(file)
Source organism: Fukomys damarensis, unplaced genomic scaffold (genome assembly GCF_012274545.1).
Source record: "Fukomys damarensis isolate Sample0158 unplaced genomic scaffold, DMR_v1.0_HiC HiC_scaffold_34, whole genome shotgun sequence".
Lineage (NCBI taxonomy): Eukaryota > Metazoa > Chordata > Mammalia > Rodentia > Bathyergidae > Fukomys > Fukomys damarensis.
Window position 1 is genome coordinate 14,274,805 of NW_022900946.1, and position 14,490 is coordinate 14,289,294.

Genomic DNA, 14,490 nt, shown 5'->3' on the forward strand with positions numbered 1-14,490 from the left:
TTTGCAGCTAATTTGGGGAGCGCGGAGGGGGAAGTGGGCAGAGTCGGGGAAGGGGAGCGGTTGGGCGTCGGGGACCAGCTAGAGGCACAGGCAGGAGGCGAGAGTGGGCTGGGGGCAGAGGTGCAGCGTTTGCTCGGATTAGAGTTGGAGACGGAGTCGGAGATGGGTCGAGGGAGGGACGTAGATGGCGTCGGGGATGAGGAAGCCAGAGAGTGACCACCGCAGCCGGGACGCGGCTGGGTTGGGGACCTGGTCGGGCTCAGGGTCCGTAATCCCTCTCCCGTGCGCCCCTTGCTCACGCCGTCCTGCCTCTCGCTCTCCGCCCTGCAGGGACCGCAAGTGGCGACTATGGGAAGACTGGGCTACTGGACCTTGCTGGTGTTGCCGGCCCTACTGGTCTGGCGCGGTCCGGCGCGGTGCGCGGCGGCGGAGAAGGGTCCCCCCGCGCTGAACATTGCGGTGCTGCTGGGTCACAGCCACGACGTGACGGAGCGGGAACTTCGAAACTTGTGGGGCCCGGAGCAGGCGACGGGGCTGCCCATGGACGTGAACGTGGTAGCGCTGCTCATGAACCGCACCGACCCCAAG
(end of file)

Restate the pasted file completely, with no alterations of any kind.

Source organism: Fukomys damarensis, unplaced genomic scaffold (genome assembly GCF_012274545.1).
Source record: "Fukomys damarensis isolate Sample0158 unplaced genomic scaffold, DMR_v1.0_HiC HiC_scaffold_34, whole genome shotgun sequence".
Lineage (NCBI taxonomy): Eukaryota > Metazoa > Chordata > Mammalia > Rodentia > Bathyergidae > Fukomys > Fukomys damarensis.
Window position 1 is genome coordinate 14,274,805 of NW_022900946.1, and position 14,490 is coordinate 14,289,294.

Genomic DNA, 14,490 nt, shown 5'->3' on the forward strand with positions numbered 1-14,490 from the left:
TTTGCAGCTAATTTGGGGAGCGCGGAGGGGGAAGTGGGCAGAGTCGGGGAAGGGGAGCGGTTGGGCGTCGGGGACCAGCTAGAGGCACAGGCAGGAGGCGAGAGTGGGCTGGGGGCAGAGGTGCAGCGTTTGCTCGGATTAGAGTTGGAGACGGAGTCGGAGATGGGTCGAGGGAGGGACGTAGATGGCGTCGGGGATGAGGAAGCCAGAGAGTGACCACCGCAGCCGGGACGCGGCTGGGTTGGGGACCTGGTCGGGCTCAGGGTCCGTAATCCCTCTCCCGTGCGCCCCTTGCTCACGCCGTCCTGCCTCTCGCTCTCCGCCCTGCAGGGACCGCAAGTGGCGACTATGGGAAGACTGGGCTACTGGACCTTGCTGGTGTTGCCGGCCCTACTGGTCTGGCGCGGTCCGGCGCGGTGCGCGGCGGCGGAGAAGGGTCCCCCCGCGCTGAACATTGCGGTGCTGCTGGGTCACAGCCACGACGTGACGGAGCGGGAACTTCGAAACTTGTGGGGCCCGGAGCAGGCGACGGGGCTGCCCATGGACGTGAACGTGGTAGCGCTGCTCATGAACCGCACCGACCCCAAG